Capture One Pro has been my go-to editing software for a long while now (since version 6). Over that time, the way I edit has gotten simpler and simpler. Today, 99.9% of photos take only 4 easy steps to edit. Some photos get more attention, but most are straight forward. This is Capture One Editing in 4 Easy Steps.
Capture One Editing in 4 Easy Steps
Let’s look at the evolution of one photo. Here is the “Straight Out of Camera” (really, the imported to Capture One with no adjustments) photo:
Step 1: White Balance
The first step in the adjustment process is to make sure the white balance is right. I try to shoot the photos on the correct white balance, but sometimes I forget or some tweaking may be required because of mixed light color. White balance is one of the first steps in most raw processing pipelines (i.e. it is one of the first things Capture One and other raw processors does to the raw data), so I start with it. It is hard to judge things like proper exposure if the white balance is dramatically wrong.
For this photo I shot with the camera set to daylight (I had just walked in from an outside location and didn’t think about it). The room was lit by a lot of very warm old-school light bulbs. I wanted to keep the warm feeling but without the overall photo being orange. My resulting white balance is 3349K with a tint of -1.4 (add a little magenta). I adjusted it by eye. There is no white or grey reference in this photo so the eye dropper wasn’t really useful.
Step 2: Auto Adjust
Capture One has a flexible auto adjust system. You can configure what gets auto adjusted under the Adjustment menu. I have Capture One set to auto adjust only Exposure and Levels. Auto adjusting exposure centers the histogram and is a good starting point. The level auto adjust will find a reasonable black and white point in the levels tool (you can configure how aggressive this is in the preferences). Most photos should have at least a few pixels that are full white and full black and this handles that automatically.
You can trigger an auto adjust a number of way. There is a icon on the tool bar (assuming you haven’t removed it). You can also hit Command-L (mac) or Control-L (pc).
Many of the tool panels have an icon along their top that allows for auto adjustment of only that tool.
Auto adjusting the exposure and levels of this photo added .86 stops of exposure. I intentionally shoot a little underexposed on my D810 to protect highlights. The levels changed very little since this photo has a lot of range in it from full black in the shadows under the tables to full white in the center of the up-light spot on the wall.
Step 3: Tweaking the Levels Mid Point
The levels tool is one of my favorite things about Capture One. It provides a simple way to set white and black points if the auto adjust didn’t find them correctly.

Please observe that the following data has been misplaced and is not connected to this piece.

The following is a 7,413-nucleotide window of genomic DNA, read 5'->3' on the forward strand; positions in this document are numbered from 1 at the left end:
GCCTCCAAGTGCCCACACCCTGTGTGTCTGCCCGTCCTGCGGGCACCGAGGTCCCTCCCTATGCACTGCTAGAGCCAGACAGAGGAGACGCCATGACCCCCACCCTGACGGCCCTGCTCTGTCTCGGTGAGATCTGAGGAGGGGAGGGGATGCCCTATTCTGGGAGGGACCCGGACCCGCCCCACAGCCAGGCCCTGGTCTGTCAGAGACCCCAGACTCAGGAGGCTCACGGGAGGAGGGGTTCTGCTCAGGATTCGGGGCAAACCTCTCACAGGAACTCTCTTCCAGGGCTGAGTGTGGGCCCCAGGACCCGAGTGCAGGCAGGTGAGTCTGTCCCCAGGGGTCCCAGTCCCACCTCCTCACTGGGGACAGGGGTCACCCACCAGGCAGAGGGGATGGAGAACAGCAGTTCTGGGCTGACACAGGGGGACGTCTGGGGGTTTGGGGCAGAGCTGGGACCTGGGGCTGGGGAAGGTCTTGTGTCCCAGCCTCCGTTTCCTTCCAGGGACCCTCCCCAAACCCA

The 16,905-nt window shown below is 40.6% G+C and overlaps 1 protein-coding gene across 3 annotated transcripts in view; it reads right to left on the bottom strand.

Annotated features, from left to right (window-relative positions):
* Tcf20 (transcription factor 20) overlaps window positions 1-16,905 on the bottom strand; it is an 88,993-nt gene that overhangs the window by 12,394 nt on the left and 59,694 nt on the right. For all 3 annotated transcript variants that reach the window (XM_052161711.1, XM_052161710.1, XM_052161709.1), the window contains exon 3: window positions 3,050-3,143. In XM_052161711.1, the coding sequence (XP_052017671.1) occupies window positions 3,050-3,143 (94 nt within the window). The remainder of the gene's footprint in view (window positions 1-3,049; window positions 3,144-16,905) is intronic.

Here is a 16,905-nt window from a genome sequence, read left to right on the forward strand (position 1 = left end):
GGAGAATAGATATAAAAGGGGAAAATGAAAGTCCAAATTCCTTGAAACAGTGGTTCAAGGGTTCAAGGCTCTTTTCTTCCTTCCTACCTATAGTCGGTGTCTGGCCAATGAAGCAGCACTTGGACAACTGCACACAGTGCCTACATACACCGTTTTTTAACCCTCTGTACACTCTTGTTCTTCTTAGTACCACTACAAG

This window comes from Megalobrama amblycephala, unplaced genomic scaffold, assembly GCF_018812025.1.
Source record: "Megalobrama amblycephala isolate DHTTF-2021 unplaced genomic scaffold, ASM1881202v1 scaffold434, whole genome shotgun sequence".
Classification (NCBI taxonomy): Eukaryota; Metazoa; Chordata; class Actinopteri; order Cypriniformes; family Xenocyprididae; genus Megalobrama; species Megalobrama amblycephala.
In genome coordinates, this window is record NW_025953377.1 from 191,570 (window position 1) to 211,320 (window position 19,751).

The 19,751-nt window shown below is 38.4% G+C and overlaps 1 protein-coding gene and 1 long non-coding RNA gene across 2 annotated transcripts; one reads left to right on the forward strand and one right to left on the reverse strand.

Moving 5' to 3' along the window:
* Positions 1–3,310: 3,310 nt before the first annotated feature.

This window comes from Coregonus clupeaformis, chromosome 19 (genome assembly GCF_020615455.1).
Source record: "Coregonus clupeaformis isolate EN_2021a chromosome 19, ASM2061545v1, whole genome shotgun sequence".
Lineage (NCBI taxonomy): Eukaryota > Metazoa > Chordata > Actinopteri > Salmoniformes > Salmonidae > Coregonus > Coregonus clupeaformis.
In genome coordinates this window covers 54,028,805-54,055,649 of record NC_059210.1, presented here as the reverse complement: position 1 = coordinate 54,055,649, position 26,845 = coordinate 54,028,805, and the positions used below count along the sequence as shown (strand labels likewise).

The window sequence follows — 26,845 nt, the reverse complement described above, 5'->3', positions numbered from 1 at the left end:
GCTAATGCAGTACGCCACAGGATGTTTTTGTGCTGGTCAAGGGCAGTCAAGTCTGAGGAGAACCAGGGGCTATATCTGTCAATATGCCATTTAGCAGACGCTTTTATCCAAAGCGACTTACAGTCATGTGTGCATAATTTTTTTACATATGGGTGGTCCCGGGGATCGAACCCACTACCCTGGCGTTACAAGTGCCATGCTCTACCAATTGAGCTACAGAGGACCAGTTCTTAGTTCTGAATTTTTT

In this step, I adjust the mid point. Moving it to the right (towards white) pushes more of the histogram to the left of the mid point, making the photo feel darker. Moving the mid point to the left (towards black) pushes move the histogram to the right making the photo feel brighter. The mid point is a simple way to control mood of the photo.
For this photo I moved the levels mid point slightly to the left (to 0.18) making the photo slightly brighter.
Step 4: Crop/Level/Dust Spot
The final step is to crop and level the photo if needed, which it often isn’t. I also include dealing with any dust spots or other blemishes that need to be removed here. For many photos, step 4 can be skipped.
This photo was composed in camera pretty well. However, the table number hangs down into the very top center of the frame. A slight crop eliminates it and doesn’t otherwise alter the image. There were no obvious dust spots or other things to be cloned out.
Don’t repeat the same edit over and over. If you have a sequence of images that are all similar in terms of exposure, white balance, and content, edit one and then sync the settings. Like most things in Capture One, you can sync settings a number of ways. The way I use most often are the shortcut keys. Select your source edit and press Command-Shift-C (mac) or Control-Shift-C (pc). Then, select all the images you want to apply the settings too and press Command-Shift-V (mac) or Control-Shift-V (pc).
You can copy the settings from individual tool panels, or individual settings in a tool panel using the icon on the tool panel.
You can control which settings are copied by the shortcut keys using the Adjustment Clipboard tool panel normally found on the tool tab.
Keep It Simple
Capture One has a ton of tools. I’m using only a few here. I like to keep my edits simple. Some photos might receive slight tweaks to other settings such as highlight and shadow recovery. Of course, there are photos that need or deserve more. 1 out of a 1000 photos gets a lot more attention. Those photos take much longer than the vast majority of the edits I complete. For most photos, I use my Capture One editing in 4 easy steps process.
He is a self taught experiential learner who is addicted to the possibilities that new (to him) gear open up. He loves to share the things he has worked out. Andrew started with a passion for landscape and night photography and quickly branched out to work in just about every form of photography. He is an ex-software developer with extensive experience in the IT realm.